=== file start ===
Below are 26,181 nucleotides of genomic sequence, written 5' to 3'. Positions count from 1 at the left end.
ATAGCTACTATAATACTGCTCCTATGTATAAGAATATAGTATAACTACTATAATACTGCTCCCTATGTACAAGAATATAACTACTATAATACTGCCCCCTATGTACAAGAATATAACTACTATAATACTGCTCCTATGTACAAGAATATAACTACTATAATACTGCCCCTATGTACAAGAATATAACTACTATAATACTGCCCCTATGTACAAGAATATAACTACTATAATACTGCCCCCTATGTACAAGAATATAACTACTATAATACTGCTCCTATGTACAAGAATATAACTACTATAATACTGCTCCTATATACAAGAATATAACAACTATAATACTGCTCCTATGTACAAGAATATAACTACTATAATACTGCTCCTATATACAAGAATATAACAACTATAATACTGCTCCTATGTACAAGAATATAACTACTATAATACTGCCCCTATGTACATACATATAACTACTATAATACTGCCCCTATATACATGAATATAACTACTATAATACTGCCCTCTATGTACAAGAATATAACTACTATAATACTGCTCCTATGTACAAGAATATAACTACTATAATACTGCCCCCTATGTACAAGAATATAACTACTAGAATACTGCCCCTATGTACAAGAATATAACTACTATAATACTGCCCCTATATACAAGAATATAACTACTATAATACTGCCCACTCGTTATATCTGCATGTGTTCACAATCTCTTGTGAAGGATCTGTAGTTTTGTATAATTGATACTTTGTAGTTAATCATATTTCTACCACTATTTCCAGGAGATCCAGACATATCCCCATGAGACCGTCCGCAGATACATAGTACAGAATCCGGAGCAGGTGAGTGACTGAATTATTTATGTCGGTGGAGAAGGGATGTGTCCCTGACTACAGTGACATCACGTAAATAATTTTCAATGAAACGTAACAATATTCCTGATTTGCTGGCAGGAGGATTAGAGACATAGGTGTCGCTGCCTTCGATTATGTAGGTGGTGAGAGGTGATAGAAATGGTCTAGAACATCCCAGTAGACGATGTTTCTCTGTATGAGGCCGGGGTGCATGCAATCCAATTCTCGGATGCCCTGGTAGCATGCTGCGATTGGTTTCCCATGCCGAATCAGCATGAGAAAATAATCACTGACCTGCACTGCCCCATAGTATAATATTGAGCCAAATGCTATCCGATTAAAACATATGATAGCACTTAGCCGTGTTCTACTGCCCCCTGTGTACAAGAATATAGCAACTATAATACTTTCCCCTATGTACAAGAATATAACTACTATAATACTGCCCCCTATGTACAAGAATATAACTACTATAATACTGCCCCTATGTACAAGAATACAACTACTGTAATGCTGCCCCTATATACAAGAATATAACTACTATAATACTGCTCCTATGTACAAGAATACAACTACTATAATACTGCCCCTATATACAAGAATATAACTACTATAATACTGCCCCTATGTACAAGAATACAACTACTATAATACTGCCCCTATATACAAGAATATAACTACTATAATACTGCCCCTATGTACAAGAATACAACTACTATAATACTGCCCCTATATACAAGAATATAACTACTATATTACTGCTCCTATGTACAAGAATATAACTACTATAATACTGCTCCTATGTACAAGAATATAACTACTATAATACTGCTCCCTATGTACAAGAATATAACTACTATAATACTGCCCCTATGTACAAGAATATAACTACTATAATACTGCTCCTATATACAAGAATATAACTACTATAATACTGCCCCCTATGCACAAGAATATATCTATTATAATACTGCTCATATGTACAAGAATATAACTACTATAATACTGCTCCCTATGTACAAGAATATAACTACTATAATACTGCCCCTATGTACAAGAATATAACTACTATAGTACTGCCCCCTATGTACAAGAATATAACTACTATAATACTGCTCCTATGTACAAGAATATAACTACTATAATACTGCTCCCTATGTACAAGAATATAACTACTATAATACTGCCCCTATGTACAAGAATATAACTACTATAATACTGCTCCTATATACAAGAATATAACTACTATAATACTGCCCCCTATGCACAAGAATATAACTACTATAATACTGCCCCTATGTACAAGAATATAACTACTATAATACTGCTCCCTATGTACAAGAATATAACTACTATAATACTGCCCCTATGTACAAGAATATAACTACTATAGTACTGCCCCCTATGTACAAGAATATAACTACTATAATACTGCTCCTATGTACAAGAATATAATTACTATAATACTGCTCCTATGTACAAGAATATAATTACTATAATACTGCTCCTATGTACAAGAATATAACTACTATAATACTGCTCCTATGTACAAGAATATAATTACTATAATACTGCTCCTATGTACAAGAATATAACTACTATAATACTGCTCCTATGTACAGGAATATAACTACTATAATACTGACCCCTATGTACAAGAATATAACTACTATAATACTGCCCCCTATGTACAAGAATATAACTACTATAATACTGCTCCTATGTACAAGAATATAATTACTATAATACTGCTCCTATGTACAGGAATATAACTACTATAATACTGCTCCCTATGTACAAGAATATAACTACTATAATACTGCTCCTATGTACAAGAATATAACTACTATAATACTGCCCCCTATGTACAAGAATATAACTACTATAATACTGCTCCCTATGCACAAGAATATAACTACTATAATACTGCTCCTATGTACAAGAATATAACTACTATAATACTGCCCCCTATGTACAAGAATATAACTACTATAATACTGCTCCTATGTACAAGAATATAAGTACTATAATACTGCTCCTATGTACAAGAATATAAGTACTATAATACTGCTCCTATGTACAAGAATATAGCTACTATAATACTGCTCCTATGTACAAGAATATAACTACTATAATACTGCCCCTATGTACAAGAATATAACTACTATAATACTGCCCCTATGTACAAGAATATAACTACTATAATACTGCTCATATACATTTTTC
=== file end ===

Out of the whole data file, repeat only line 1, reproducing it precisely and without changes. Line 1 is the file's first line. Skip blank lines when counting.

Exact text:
Below are 26,181 nucleotides of genomic sequence, written 5' to 3'. Positions count from 1 at the left end.